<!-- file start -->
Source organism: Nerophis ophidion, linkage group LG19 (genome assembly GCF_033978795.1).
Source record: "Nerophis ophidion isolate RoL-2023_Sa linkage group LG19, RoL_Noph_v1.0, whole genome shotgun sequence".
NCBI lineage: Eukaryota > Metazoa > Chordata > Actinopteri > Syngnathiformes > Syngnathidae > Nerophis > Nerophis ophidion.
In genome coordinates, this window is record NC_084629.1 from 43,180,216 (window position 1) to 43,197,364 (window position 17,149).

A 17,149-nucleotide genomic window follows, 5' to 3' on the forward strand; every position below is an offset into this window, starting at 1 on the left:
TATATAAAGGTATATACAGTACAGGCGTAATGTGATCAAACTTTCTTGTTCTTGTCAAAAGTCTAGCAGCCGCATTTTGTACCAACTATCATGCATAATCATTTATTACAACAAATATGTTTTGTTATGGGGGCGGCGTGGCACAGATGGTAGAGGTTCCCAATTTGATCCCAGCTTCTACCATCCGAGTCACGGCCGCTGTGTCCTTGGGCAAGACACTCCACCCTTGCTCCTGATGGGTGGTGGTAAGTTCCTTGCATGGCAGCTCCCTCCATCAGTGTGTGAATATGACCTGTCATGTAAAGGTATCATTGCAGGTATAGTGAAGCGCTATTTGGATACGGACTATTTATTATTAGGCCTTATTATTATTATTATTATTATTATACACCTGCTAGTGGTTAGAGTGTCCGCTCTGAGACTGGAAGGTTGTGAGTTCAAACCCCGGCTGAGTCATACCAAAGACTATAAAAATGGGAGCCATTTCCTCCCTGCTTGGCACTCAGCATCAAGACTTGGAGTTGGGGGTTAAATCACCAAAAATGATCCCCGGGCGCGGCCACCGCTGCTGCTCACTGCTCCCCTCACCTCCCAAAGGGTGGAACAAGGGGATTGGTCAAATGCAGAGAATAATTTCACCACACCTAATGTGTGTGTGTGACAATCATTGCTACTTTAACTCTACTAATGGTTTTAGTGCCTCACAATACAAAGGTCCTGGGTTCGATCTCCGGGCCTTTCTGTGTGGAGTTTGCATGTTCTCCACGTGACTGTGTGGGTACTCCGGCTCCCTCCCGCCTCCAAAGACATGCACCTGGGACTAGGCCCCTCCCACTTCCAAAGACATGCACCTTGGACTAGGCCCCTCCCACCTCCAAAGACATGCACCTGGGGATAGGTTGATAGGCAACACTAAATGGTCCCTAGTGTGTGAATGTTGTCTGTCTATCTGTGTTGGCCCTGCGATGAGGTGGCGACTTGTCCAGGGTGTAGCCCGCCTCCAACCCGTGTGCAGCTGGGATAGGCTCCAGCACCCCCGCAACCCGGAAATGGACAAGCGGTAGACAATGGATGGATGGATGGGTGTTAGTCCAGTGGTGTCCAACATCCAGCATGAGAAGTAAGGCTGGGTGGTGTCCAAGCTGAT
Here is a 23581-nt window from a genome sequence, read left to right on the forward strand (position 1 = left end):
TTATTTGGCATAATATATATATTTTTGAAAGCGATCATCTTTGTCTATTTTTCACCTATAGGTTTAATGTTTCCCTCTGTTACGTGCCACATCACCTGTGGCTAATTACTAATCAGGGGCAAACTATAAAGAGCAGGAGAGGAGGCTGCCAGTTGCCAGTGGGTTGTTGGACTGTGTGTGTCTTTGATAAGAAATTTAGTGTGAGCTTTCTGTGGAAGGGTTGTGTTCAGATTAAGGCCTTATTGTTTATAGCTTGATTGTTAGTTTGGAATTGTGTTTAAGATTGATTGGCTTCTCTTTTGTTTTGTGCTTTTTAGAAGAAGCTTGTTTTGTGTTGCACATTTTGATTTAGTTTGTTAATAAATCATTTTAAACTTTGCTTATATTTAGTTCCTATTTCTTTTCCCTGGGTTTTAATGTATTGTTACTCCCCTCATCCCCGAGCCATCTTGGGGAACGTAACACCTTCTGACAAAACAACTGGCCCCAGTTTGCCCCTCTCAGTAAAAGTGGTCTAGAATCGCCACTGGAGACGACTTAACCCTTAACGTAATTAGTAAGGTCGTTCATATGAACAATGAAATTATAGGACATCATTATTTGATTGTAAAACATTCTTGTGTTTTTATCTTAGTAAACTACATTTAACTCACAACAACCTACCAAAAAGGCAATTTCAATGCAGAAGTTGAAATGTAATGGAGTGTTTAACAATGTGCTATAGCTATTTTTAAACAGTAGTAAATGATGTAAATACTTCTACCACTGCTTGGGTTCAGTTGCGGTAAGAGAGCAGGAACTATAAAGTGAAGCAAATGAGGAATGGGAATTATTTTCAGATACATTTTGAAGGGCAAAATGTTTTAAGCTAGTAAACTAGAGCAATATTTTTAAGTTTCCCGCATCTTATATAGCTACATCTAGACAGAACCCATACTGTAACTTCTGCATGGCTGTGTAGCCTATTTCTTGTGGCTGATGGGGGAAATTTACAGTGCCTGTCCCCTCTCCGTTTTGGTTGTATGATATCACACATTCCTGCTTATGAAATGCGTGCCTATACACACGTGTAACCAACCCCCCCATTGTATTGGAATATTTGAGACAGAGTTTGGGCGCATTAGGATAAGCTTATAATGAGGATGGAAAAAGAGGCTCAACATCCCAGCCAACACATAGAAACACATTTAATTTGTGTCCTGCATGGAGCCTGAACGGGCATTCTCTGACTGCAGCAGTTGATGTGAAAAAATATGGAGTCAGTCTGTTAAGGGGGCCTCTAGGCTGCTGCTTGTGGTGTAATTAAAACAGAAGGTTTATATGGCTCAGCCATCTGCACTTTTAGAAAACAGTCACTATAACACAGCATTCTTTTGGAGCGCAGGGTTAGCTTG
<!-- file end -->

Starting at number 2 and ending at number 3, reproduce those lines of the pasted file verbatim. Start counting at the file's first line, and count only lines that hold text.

Source record: "Nerophis ophidion isolate RoL-2023_Sa linkage group LG19, RoL_Noph_v1.0, whole genome shotgun sequence".
NCBI lineage: Eukaryota > Metazoa > Chordata > Actinopteri > Syngnathiformes > Syngnathidae > Nerophis > Nerophis ophidion.